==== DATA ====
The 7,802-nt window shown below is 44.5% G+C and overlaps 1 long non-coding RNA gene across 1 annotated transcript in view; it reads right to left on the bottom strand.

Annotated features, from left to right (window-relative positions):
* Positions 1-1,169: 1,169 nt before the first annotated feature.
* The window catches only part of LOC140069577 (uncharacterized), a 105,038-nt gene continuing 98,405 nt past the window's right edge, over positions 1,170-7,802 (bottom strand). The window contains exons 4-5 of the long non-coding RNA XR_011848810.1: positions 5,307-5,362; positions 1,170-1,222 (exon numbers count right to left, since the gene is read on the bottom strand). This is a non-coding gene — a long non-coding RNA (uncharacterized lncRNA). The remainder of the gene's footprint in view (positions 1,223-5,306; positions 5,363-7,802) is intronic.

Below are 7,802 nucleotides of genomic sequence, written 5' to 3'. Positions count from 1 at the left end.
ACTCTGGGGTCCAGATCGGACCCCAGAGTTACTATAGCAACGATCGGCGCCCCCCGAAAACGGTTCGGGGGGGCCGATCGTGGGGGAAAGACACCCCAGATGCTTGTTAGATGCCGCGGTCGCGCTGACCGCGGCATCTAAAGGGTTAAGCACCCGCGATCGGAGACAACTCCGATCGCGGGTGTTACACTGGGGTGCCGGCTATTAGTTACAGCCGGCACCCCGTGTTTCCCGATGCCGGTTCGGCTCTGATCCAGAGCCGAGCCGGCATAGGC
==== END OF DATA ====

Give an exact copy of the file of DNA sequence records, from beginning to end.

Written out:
The 7,802-nt window shown below is 44.5% G+C and overlaps 1 long non-coding RNA gene across 1 annotated transcript in view; it reads right to left on the bottom strand.

Annotated features, from left to right (window-relative positions):
* Positions 1-1,169: 1,169 nt before the first annotated feature.
* The window catches only part of LOC140069577 (uncharacterized), a 105,038-nt gene continuing 98,405 nt past the window's right edge, over positions 1,170-7,802 (bottom strand). The window contains exons 4-5 of the long non-coding RNA XR_011848810.1: positions 5,307-5,362; positions 1,170-1,222 (exon numbers count right to left, since the gene is read on the bottom strand). This is a non-coding gene — a long non-coding RNA (uncharacterized lncRNA). The remainder of the gene's footprint in view (positions 1,223-5,306; positions 5,363-7,802) is intronic.

Below are 7,802 nucleotides of genomic sequence, written 5' to 3'. Positions count from 1 at the left end.
ACTCTGGGGTCCAGATCGGACCCCAGAGTTACTATAGCAACGATCGGCGCCCCCCGAAAACGGTTCGGGGGGGCCGATCGTGGGGGAAAGACACCCCAGATGCTTGTTAGATGCCGCGGTCGCGCTGACCGCGGCATCTAAAGGGTTAAGCACCCGCGATCGGAGACAACTCCGATCGCGGGTGTTACACTGGGGTGCCGGCTATTAGTTACAGCCGGCACCCCGTGTTTCCCGATGCCGGTTCGGCTCTGATCCAGAGCCGAGCCGGCATAGGC